Foreign Electronics Still Preferred

State-owned technology conglomerate Rostekh reports that the Russian government purchases imported electronics four and a half times more often than comparable domestic products.

The complaint came from Sergey Sakhnenko — industrial director of Rostekh’s radioelectronics cluster (REK) — at a joint meeting of the Bureau of the Union of Machinebuilders of Russia and the Bureau of the Association “League for Assistance to Defense Industries” on May 31.

Sergey Sakhnenko


According to Interfaks-AVN, Sakhnenko said:

“The volume of sales of products from REK enterprises to federal government executive organs in the medical equipment, computing technology, telecommunications equipment segments and other electronics in 2018 amounted to 18 billion rubles [$275 million]. Meanwhile, the volume of state purchases just in the sphere of IT and telecommunications came to not less than 100 billion rubles [$1.5 billion] for the year.

In Sakhnenko’s words, foreign products dominate Russian government purchasing despite the existence of Russian-made analogues comparable in quality and characteristics to imported equipment.

Replying for the government, Deputy PM and arms tsar Yuriy Borisov could only state the obvious. The Russian radioelectronics industry faces the task of dominating its internal market. Domestic technology should be introduced dynamically and commercialized. Besides dominating its home market, Russian technology has to be better positioned in foreign markets. “Only under such a state policy can we raise this sector,” he said.

Pretty thin stuff for Russian electronics manufacturers.

Suffice it to say, Russia’s import substitution policies since 2014 haven’t dented Moscow’s dependence on foreign high technology products. It’s a lingering pressure point the U.S. and NATO could exploit but for the greed of their politicians and companies still more than willing to do business with Russia.

6 responses to “Foreign Electronics Still Preferred

  1. Pingback: Foreign Electronics Still Preferred - Policy

  2. One would guess most of those foreign electronics come from Europe, China, Japan, and South Korea…. The Russian MOD has been ordered to replace imported components in its weapons and other systems, but not much has been written about its progress in this direction to date.

  3. Instead of sanctioning countries buying Russian weapons systems, perhaps Washington should tackle the tougher diplomatic task of staunching sales of foreign electronics going into the Kremlin’s arms. But that will have to wait for a post-Trump administration with the capacity for that job.

  4. Well pretty obviously if they did use that last pressure point then the Russians would be forced to use Russian electronics instead of western equipment which would be rather better for Russia than the current situation where you claim they prefer to buy foreign alternatives which even you admit are no better than the Russian options.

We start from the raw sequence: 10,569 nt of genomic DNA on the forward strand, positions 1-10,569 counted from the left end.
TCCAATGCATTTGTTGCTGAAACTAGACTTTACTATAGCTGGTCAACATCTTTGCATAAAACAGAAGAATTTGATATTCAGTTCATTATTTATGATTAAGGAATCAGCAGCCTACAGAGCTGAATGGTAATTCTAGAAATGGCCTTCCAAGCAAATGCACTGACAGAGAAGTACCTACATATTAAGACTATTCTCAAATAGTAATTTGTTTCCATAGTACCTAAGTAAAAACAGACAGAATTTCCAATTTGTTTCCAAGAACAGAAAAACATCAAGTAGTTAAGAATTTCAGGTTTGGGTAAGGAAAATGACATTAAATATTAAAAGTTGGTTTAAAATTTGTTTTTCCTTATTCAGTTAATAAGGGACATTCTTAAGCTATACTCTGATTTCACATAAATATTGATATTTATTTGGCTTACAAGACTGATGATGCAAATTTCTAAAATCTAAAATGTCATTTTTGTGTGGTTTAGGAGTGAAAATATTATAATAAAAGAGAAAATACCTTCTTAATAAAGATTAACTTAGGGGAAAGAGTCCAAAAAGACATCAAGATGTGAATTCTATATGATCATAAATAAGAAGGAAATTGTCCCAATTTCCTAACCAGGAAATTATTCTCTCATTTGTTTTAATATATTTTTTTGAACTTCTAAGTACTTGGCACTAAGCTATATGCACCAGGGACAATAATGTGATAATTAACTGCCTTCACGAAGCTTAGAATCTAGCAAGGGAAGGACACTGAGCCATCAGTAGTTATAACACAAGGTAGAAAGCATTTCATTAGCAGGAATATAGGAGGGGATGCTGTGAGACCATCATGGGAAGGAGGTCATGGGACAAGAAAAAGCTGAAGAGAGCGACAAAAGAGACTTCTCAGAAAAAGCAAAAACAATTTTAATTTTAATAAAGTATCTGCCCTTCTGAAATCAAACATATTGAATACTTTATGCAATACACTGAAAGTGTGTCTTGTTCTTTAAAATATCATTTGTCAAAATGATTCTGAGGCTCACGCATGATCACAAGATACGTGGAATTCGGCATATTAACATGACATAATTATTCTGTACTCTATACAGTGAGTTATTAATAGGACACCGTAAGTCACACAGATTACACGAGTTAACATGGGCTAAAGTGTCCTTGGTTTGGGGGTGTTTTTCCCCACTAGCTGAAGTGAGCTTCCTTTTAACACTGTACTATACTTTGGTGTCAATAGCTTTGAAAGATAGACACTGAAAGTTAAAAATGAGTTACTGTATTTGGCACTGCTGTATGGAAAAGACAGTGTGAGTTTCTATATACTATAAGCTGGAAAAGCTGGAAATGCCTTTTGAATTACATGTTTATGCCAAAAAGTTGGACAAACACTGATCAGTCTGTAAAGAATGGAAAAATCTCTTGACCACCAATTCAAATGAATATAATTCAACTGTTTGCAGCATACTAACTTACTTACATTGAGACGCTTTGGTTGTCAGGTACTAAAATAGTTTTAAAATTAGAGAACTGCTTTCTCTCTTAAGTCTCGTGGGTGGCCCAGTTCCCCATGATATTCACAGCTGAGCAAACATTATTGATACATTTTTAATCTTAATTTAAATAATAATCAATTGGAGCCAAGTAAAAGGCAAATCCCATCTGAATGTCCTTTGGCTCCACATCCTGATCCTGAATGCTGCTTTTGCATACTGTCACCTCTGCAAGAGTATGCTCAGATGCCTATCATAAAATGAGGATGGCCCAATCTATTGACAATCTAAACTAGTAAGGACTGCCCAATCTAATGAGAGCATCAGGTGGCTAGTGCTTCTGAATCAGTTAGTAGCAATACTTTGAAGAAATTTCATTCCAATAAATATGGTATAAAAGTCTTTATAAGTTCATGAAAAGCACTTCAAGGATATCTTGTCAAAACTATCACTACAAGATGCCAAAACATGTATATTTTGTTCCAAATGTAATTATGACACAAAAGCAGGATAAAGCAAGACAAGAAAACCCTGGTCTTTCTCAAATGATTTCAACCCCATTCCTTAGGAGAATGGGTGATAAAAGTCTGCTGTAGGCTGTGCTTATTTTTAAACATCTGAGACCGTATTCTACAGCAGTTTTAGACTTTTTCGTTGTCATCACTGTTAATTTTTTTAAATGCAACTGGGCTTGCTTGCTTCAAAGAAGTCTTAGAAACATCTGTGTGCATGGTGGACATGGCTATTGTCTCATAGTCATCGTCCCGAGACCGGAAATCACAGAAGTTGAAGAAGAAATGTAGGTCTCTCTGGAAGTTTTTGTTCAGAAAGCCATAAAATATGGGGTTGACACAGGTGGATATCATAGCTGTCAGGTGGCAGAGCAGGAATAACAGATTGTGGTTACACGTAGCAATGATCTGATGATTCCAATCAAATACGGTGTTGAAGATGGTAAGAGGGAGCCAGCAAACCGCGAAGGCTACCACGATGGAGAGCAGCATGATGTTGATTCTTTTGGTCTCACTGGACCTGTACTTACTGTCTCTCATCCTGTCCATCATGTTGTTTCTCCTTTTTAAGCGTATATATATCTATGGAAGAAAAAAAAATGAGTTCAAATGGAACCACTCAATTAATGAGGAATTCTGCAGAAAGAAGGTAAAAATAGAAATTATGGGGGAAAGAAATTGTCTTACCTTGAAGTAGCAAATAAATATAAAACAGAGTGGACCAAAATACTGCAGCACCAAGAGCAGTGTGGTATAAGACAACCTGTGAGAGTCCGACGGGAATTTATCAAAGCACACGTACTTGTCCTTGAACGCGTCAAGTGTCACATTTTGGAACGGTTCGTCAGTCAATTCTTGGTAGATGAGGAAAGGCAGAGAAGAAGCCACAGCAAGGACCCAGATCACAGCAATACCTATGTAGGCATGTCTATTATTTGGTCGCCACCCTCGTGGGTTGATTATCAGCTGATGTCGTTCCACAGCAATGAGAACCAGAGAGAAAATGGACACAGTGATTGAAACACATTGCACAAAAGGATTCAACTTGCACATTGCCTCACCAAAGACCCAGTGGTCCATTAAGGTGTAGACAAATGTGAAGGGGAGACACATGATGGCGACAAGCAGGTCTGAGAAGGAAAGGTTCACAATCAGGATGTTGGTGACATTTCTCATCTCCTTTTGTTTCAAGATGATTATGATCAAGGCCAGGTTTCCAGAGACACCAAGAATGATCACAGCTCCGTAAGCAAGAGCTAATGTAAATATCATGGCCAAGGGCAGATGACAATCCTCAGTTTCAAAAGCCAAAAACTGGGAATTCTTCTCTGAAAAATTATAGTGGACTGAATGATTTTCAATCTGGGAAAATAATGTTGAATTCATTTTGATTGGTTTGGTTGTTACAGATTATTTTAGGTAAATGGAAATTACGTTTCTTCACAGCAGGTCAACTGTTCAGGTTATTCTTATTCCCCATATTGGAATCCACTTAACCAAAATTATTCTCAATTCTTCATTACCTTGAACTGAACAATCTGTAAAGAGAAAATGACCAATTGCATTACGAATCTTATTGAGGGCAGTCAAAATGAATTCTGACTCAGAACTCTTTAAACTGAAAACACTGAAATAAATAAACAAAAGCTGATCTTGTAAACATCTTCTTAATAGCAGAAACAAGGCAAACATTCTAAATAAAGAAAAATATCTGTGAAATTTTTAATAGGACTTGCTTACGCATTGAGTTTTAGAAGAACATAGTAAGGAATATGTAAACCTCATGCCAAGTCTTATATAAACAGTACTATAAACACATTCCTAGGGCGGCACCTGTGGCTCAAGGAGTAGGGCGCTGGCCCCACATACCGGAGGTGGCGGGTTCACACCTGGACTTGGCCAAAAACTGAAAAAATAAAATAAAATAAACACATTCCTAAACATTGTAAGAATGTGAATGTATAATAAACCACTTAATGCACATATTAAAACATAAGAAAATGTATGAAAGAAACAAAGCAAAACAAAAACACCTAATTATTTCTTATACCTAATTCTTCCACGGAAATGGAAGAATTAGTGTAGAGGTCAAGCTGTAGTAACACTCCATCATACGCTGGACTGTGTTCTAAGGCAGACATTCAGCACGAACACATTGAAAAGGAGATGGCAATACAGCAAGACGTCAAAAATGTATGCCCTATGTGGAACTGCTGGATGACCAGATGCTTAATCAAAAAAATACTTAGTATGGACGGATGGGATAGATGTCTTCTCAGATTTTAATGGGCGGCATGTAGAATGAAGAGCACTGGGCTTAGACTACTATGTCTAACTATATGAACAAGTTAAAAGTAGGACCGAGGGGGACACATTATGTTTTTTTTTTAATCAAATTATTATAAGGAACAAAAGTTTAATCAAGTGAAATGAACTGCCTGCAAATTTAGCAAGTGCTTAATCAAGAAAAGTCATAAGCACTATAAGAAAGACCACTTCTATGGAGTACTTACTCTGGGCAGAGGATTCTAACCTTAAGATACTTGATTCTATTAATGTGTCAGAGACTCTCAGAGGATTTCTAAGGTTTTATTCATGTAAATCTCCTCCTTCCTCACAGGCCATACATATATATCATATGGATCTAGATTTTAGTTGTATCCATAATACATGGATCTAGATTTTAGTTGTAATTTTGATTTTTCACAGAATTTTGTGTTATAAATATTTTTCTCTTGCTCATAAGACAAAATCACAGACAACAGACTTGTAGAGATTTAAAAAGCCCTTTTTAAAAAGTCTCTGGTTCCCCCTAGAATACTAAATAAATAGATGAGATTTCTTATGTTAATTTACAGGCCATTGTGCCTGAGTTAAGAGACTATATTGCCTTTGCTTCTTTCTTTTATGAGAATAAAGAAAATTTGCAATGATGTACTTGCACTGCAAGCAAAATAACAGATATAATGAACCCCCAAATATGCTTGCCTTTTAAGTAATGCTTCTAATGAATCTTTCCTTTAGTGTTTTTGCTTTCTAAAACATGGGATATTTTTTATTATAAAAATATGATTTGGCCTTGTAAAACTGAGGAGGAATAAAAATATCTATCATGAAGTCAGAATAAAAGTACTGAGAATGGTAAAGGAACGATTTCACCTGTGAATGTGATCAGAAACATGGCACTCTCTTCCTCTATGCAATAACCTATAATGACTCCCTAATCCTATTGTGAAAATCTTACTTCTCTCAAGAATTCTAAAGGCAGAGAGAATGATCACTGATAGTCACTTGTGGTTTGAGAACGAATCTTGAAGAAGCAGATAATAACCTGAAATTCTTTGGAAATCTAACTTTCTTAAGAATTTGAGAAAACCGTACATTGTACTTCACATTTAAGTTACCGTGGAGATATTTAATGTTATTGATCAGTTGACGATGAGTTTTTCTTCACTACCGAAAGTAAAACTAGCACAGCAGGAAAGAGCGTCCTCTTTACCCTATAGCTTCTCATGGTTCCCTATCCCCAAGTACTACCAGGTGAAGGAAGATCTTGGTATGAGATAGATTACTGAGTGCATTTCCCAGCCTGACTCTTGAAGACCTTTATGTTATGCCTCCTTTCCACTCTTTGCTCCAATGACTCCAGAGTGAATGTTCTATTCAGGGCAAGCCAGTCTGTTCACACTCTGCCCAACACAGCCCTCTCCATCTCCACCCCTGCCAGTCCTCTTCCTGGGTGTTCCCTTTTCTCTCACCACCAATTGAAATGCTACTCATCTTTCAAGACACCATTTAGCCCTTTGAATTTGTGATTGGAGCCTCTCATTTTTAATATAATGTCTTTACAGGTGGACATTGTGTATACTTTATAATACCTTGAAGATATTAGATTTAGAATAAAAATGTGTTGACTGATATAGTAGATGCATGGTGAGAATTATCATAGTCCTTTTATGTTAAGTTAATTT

The reason they buy foreign products is probably because they can get it cheaper or the foreign companies offer better bribes.
    Ironically it is really a case of hoping the west is stupid enough to push away Russia this extra step, because if they start buying their own electronics then the funding that will create in the industry in Russia will likely enable them to look to expand into exporting into other markets and with the value of the ruble they are going to be very competitive against western and asian alternatives…

  5. Any economist would tell you sanctions and embargoes are good for the target economy in the long run. They force changes and development of alternative goods and services in that economy.

    The “Russian options” are almost certainly not the same as Western equipment in quality and capability even if Mr. Sakhnenko says they are.

    With the ruble tanked, they certainly can’t get Western equipment more cheaply.

    Moscow is a considerable way from becoming an exporter of electronics. Again, with the ruble tanked, Russian electronics would be flying out of the country, if there were good ones to be had.

    • Well a good US dose of sanctions will get them selling and in use, which is probably what they need most to get them up to standard.

      Some Russian companies seem to be able to raise their game, just look at KRET in terms of aircraft avionics and systems.

      Before EU sanctions and the Russian counter sanctions on food from the EU the situation for Russian food producers was dire… how could they compete with the EU in terms of production volume and quality.

      Didn’t take many years of sanctions before Russian production stepped up to fill the gap and then expand to export to other countries… is it unreasonable to expect something similar with electronic components and systems?

      The western systems might be superior, but superior in ways that are important?

      I told a friend who was buying an external hard drive to get the biggest one that is not too expensive. He found two he liked, a 1 TB drive for $120 and a 2 TB drive for $110, but he bought the 1TB drive because it had LED lights down its side to show how much capacity was used up. Now that it is full he regrets getting the smaller capacity flashy model.

      Customers can easily be distracted by features they may never even use.

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